Two pastorals : Beethoven's Symphony no 6 "Pastoral" op 68 and Justin Heinrich Knecht Le Portrait musical de la Nature , with Bernhard Forck conducting the Akademie für Alte Musik Berlin, part of the ongoing Harmonia Mundi series where Beethoven's music is presented in thoughtful juxtaposition, geared towards listeners already familiar with the basics of Beethoven. This recording examines Beethoven's Symphony no 6 in the context of pastoral traditions in European music, which evolved from the17th century and adapted to the Early Romantic aesthetic. Justin Knecht (1752-1817), a generation older than Beethoven, was an organist and composer who lived all of his life in Baden-Württemberg region. Knecht described Le Portrait musical de la nature as a "Tongemälde der Natur oder Groẞe Symphonie" (a tone painting in the form of a large symphony). In the first Allegretto, Knecht's written description suggests a scene where the sun shines, zephyrs blow, and brooks […]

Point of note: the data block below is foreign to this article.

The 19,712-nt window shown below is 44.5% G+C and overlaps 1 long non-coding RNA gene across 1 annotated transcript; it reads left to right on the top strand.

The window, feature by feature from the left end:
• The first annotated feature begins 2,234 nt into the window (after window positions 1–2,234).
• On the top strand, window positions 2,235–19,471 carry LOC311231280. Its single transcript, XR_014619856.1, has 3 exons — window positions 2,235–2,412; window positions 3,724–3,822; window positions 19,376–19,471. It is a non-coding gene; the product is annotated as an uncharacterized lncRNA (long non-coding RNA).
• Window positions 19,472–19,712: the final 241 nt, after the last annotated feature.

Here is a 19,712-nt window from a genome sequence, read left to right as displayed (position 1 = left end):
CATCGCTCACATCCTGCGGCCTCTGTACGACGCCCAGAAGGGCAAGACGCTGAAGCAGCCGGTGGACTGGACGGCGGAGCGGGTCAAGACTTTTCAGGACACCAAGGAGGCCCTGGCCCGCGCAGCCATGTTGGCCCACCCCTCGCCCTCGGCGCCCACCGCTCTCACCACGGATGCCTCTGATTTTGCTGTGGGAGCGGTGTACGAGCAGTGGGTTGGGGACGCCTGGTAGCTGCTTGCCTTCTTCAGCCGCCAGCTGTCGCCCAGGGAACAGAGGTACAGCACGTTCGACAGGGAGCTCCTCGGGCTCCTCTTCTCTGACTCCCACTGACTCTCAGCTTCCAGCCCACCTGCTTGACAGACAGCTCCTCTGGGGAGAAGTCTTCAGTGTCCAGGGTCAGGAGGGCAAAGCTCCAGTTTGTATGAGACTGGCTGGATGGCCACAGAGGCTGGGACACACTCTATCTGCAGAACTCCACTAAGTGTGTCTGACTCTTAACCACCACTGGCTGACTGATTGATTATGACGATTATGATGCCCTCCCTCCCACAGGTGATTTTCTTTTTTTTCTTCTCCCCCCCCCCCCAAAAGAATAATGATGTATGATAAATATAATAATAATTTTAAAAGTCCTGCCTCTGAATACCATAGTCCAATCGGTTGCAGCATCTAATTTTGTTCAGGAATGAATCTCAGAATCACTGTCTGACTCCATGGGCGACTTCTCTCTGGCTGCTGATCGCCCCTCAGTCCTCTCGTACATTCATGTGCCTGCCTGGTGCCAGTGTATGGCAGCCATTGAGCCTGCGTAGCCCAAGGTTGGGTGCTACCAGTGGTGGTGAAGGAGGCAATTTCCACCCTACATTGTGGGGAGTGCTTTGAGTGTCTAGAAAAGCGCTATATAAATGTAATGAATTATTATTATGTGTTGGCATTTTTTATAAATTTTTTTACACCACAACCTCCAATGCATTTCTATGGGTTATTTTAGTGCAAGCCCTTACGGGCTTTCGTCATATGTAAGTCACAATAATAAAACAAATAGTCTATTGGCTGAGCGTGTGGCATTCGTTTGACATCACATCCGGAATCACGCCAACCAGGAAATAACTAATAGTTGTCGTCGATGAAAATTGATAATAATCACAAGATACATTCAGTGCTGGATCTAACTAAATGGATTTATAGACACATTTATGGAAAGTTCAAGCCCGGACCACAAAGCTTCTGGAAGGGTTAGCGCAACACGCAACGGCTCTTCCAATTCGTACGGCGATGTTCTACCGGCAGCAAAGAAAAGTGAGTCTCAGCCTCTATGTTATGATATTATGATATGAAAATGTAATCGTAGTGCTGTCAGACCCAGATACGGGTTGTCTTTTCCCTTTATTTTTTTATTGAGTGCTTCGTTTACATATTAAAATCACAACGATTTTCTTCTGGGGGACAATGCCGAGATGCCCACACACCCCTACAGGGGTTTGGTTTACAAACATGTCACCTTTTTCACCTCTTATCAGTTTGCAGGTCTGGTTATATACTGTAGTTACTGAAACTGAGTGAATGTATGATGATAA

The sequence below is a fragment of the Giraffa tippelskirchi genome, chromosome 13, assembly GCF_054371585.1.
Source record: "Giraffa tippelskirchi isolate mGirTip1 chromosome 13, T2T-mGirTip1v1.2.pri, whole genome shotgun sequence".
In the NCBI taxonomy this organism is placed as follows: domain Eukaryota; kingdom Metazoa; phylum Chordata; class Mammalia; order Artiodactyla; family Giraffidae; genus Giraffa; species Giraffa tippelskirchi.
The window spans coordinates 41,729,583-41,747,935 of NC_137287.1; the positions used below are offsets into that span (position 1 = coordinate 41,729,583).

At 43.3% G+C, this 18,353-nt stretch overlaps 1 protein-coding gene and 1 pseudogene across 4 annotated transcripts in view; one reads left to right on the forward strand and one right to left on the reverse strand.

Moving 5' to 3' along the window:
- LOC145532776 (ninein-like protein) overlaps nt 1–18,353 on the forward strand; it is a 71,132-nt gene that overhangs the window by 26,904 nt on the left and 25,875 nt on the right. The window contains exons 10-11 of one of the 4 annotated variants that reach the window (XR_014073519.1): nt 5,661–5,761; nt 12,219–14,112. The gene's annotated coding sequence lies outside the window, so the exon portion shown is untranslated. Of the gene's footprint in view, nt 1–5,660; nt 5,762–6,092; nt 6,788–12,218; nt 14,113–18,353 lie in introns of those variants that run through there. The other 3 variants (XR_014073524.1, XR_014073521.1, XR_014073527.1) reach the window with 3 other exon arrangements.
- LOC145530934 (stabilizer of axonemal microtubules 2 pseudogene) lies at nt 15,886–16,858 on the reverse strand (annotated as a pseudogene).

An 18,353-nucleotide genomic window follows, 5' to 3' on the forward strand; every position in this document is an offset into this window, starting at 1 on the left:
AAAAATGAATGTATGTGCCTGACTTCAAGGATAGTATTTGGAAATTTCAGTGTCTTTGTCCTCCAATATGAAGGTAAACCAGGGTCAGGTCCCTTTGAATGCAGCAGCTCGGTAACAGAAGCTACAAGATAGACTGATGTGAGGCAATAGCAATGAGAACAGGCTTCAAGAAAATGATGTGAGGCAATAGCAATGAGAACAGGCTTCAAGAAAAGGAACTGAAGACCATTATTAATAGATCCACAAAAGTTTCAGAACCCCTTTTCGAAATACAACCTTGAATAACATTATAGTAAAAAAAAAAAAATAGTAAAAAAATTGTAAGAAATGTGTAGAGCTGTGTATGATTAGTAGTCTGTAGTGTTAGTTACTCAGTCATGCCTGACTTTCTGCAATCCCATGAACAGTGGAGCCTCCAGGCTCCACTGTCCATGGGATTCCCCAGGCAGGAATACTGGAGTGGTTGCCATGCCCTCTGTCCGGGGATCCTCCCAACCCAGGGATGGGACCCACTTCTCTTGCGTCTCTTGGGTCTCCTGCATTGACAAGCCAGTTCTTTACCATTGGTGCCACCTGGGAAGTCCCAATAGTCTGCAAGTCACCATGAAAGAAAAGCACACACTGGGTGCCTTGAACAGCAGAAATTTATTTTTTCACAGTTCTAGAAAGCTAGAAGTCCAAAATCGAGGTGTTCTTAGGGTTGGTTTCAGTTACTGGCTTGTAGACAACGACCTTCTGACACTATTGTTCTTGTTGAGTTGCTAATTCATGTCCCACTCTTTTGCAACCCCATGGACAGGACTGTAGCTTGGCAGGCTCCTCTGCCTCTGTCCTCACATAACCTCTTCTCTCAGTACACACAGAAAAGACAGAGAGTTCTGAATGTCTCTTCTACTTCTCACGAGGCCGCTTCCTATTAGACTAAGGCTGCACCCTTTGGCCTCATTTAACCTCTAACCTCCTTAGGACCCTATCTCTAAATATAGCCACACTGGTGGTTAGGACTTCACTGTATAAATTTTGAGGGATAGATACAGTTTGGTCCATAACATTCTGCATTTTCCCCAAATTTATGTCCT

Music critic CLAIRE SEYMOUR (Opera Today) recollects the phenomenal knowledge, writing skills and generous advice of Anne Ozorio, who would have been 69 today “I’m a large Eurasian, and I’ll wear something bright. You won’t miss me!” Anne’s response when I asked how I might recognise her when we first met, at an evening recital at Wigmore Hall during 2008, was characteristically no-fuss and direct. And, there she was when I arrived – smiling brightly, chatting vigorously, bustling among the other concert-goers in the foyer, many of whom recognised Anne and greeted her warmly. Our paths crossed when I was asked to join the Opera Today team of music reviewers based in London. Both of our lives had been driven by a passion for music: listening, reflecting, writing about musical performances, recordings and experiences. But, in very different contexts. Whereas my background had been a rather conventional ‘academic’ […]